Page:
A Visit to Cardiff Castle

If you are planning to take a trip to a romantic destination, allow us to guide you to Wales and recommend that you pay a visit to Cardiff Castle. This beautiful and strange city houses within its midst, among shopping centers, museums and government buildings, a well preserved Norman castle filled with romantic history. Here is a quick run through Cardiff Castle’s troubled history, architectural modifications, interior designs as well as the attractions that it features today.

This beautiful structure dates back to the time of the Roman conquest and was built on the site of a Roman fort as early as 1091. However, the most appealing features of its design date from the 19th century when two talented dreamers tried and succeeded to recreate the Middle Ages in their own time. John Patrick Crichton-Stuart, the 3rd Marquess of Bute and his talented and creative architect William Burges changed the exterior as well as the interior of Cardiff Castle. The interior of this fantasy land is decorated with Moorish designs, pleasures of the seasons and nature’s creatures while the exterior offers lush gardens and fountains making this castle a very attractive romantic destination. The troubled history that fills its walls, the kings that owned it, the heroic rebels and noblemen that were imprisoned there, complete the appeal of this beautiful Norman castle. However, the appeal of Cardiff Castle stretches to the present day as this magnificent and well-preserved structure is the home of the largest Mardi Gras in Wales, the Summer Ball of Cardiff University and of several notable rock concerts every year.

A trip through the history of Cardiff Castle takes us back to the Roman conquest when the first settlement was built there in the first century AD. The first Roman construction was a fort measuring 10 acres that probably used to be the location for workshops, stores, barracks and many other essential structures. This fort was followed by two other constructions of the same nature erected by the Romans during their stay in Cardiff. Some of the original Roman masonry lasted until after the Norman Invasion and it was incorporated into a Norman castle built by Robert Fitzhamon, Lord of Gloucester around 1091. The timber and earth fortress, measuring 40 feet in height, was reinforced with stone and with a shell keep in the 12th century by the son of King Henry I, Robert “the Consul”, who was at that time the lord of the castle. Except for the gatehouse and a stairway that were added during the 15th century, there were no significant changes brought to the castle until it came in the possession of John Patrick Crichton-Stuart, the 3rd Marquess of Bute in the 19th century. The outside as well as the inside of Cardiff Castle were embellished with magnificent Victorian additions; lush greenery, marble fireplaces and flowing fountains were used to enhance the medieval effect that Lord Bute was seeking. The interior decoration themes include astrological symbols, heraldic features, biblical characters dressed in robes, creatures of nature and pleasures of the seasons mixed with Moorish designs all used by the brilliant architect and decorator William Burges to achieve the flamboyant grandeur that Lord Bute desired.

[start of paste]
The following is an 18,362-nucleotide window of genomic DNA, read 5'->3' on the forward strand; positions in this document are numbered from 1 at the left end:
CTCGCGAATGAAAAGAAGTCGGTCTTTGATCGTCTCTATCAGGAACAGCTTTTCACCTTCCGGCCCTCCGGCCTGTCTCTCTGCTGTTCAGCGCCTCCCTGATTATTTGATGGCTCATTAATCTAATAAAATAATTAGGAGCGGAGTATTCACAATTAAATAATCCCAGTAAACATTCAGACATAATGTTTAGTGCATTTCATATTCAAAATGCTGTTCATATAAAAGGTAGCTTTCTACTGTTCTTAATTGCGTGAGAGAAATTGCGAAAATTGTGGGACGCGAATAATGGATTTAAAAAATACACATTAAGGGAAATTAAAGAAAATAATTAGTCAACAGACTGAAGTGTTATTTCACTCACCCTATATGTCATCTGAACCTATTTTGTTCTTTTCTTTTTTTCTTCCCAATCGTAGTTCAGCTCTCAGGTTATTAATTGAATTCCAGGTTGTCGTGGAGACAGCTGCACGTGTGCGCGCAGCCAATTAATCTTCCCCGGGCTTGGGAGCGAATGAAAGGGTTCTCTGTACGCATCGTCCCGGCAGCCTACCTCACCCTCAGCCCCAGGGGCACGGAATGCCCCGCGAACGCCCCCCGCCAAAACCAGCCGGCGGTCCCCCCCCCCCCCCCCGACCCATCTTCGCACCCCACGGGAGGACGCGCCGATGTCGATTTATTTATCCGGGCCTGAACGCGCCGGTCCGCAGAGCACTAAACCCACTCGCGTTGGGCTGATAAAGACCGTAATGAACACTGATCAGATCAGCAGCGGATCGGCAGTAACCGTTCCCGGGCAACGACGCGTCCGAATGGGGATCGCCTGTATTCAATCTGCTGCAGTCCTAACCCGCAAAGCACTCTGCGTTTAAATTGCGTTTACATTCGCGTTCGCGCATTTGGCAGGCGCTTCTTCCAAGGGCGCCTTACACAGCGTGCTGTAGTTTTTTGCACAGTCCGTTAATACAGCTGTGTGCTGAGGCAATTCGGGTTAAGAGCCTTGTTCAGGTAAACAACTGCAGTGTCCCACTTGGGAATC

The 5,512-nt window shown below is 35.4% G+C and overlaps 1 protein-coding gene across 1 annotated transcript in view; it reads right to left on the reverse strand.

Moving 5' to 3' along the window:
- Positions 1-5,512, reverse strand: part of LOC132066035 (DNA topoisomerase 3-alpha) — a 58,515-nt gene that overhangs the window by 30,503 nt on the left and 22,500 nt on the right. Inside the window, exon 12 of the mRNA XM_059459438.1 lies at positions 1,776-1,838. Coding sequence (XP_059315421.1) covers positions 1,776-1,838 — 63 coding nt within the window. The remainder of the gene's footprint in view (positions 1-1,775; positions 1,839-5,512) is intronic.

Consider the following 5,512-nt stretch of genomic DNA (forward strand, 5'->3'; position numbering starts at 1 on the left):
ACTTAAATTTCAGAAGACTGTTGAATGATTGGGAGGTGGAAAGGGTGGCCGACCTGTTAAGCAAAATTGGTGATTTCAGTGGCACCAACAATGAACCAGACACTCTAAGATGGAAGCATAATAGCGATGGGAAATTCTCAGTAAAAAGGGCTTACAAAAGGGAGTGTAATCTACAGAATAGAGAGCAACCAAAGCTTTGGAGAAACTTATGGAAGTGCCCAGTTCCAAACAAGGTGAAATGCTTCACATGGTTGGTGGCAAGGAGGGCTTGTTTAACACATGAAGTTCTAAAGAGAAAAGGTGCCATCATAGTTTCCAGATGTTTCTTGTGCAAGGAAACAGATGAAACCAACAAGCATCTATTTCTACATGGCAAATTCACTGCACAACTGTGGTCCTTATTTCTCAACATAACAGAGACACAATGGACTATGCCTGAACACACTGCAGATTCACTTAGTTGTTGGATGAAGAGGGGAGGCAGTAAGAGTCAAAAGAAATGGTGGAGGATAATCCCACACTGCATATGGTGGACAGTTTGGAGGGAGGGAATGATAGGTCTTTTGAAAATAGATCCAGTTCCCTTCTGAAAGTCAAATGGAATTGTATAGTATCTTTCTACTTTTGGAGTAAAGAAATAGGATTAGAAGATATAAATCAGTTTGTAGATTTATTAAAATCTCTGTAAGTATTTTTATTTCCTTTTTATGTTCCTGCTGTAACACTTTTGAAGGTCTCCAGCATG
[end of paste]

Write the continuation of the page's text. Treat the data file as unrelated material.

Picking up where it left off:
Although the most famous episode in Cardiff Castle’s history was the imprisonment of Robert, Duke of Normandy by his brother Henry I, the King of England, the castle’s past is filled with such troubled moments. One of the major revolts of the Welsh in 1183-1184 brought severe damage to the castle walls and also to the town nearby. The problems persisted until Wales was unified under Llywelyn the Last, a charismatic Welsh leader, in 1270. At that point the castle was refortified by Gilbert de Clare in fear of further rebellion. The Despenser family, notorious in Britain for their love of conflict, took hold of Cardiff Castle in 1306 and kept it for a hundred years. During this time they imprisoned daring Welsh hero Llywelyn Bren who had instigated a riot against the English lords and brutally killed him against the direct order of the king. His death was avenged during the rebellions of Owain Glyndwr of the 15th century when the castle was assaulted. A more peaceful time in Cardiff Castle’s history came under the Beauchamps family, earls of Warwick when rebellions ended and the lords of the castle were more preoccupied with improving the castle itself and the buildings around it. In 1483 Richard, Duke of Gloucester, husband of Ann Warwick who was then owner of the castle, became King Richard III and Cardiff Castle became possession of the monarchy for the next 75 years. During the Civil War of the late 17th century the castle was sought by both Royalists and the Parliamentary forces and was eventually taken over by the army of Oliver Cromwell. The castle passed into the hands of the Bute family in 1776 which had a great impact on the development of the building as well as the city of Cardiff. As of 1947 the castle is under the care of Cardiff City Council and this beautiful Norman fortress is available for public visitation for a fee.

Aside from the historical relevance and architectural beauty of the fortress, a visit to Cardiff Castle may also bring you entertainment via social gatherings like the largest Mardi Gras in Wales, held there every summer in August, or the Summer Ball held by Cardiff University every year. Special events that take place at the site include rock concerts and other performances as the castle can host up to 10,000 people. The Stereophonics Live at Cardiff Castle concert from June1998 is one of the most notable of the events held there.

When you visit Cardiff Castle you get to take advantage of the unique fairytale atmosphere of this dream residence located near the center of the city but surrounded by the remains of ancient Roman forts and the ruins of the old Norman castle.      

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